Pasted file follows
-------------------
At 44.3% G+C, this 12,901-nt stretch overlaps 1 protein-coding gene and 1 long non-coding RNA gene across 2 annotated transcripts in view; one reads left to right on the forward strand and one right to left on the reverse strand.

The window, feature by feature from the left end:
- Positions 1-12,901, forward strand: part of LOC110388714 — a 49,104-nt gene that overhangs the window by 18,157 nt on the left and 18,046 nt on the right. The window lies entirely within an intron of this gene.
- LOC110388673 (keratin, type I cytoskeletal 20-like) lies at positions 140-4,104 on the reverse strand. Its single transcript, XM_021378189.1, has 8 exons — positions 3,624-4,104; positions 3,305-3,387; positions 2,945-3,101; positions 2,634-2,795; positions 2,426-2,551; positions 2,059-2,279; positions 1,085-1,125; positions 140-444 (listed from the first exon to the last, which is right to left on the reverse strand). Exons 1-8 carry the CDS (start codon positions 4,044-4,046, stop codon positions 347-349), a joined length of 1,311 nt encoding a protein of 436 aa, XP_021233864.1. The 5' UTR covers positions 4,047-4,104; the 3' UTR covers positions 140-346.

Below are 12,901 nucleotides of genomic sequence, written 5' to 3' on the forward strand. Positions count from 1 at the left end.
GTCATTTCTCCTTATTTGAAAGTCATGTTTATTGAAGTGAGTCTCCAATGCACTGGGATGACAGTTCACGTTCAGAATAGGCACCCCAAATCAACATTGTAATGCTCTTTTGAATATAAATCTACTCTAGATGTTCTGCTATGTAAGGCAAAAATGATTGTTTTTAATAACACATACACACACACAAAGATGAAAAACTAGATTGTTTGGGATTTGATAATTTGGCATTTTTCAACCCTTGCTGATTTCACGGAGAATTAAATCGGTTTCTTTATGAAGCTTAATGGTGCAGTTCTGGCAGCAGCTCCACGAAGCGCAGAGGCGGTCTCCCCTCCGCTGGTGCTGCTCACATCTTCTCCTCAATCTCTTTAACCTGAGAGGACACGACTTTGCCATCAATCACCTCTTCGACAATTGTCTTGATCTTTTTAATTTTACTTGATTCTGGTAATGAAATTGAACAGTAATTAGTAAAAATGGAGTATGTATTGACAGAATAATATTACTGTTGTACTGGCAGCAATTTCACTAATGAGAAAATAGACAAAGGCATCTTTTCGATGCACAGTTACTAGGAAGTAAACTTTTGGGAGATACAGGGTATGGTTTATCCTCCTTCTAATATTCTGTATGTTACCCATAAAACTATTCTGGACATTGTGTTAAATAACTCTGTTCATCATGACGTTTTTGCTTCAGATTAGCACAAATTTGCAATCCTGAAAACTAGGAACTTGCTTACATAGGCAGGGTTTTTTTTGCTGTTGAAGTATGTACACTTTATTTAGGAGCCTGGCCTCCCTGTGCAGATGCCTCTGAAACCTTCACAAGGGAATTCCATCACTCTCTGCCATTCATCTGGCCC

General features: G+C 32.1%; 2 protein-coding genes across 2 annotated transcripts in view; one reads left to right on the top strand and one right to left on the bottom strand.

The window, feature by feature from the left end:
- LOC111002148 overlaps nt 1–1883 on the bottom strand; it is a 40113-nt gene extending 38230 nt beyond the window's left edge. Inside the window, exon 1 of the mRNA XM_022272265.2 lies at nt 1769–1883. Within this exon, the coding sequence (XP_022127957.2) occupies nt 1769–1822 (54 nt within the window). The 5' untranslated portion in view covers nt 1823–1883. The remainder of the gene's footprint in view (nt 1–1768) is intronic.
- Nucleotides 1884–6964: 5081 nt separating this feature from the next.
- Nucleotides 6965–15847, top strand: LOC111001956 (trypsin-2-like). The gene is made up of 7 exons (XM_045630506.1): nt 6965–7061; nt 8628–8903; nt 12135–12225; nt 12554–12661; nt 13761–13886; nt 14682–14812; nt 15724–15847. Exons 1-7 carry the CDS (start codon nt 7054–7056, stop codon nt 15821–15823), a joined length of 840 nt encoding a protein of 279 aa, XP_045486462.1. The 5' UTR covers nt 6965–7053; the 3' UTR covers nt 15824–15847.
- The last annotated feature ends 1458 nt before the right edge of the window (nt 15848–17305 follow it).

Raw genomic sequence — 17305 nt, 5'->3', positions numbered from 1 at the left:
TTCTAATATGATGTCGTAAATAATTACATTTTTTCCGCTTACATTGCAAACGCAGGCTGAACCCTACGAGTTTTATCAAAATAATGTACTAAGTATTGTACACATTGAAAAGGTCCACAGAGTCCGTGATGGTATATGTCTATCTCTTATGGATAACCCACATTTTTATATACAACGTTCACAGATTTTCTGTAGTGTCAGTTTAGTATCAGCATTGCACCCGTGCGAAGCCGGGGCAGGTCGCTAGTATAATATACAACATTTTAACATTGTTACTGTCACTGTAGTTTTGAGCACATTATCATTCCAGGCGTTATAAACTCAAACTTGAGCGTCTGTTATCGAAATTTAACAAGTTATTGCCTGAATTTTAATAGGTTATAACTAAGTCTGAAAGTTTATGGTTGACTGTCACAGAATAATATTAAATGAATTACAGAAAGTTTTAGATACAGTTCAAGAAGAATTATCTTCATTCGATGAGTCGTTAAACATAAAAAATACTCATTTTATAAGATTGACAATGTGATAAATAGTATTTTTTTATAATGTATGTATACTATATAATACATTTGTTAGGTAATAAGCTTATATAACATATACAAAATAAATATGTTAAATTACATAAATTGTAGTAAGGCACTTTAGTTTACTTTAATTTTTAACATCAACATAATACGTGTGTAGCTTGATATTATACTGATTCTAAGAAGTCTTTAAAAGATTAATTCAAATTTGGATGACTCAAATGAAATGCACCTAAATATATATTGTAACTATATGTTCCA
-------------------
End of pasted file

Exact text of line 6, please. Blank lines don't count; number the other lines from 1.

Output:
GTCATTTCTCCTTATTTGAAAGTCATGTTTATTGAAGTGAGTCTCCAATGCACTGGGATGACAGTTCACGTTCAGAATAGGCACCCCAAATCAACATTGTAATGCTCTTTTGAATATAAATCTACTCTAGATGTTCTGCTATGTAAGGCAAAAATGATTGTTTTTAATAACACATACACACACACAAAGATGAAAAACTAGATTGTTTGGGATTTGATAATTTGGCATTTTTCAACCCTTGCTGATTTCACGGAGAATTAAATCGGTTTCTTTATGAAGCTTAATGGTGCAGTTCTGGCAGCAGCTCCACGAAGCGCAGAGGCGGTCTCCCCTCCGCTGGTGCTGCTCACATCTTCTCCTCAATCTCTTTAACCTGAGAGGACACGACTTTGCCATCAATCACCTCTTCGACAATTGTCTTGATCTTTTTAATTTTACTTGATTCTGGTAATGAAATTGAACAGTAATTAGTAAAAATGGAGTATGTATTGACAGAATAATATTACTGTTGTACTGGCAGCAATTTCACTAATGAGAAAATAGACAAAGGCATCTTTTCGATGCACAGTTACTAGGAAGTAAACTTTTGGGAGATACAGGGTATGGTTTATCCTCCTTCTAATATTCTGTATGTTACCCATAAAACTATTCTGGACATTGTGTTAAATAACTCTGTTCATCATGACGTTTTTGCTTCAGATTAGCACAAATTTGCAATCCTGAAAACTAGGAACTTGCTTACATAGGCAGGGTTTTTTTTGCTGTTGAAGTATGTACACTTTATTTAGGAGCCTGGCCTCCCTGTGCAGATGCCTCTGAAACCTTCACAAGGGAATTCCATCACTCTCTGCCATTCATCTGGCCC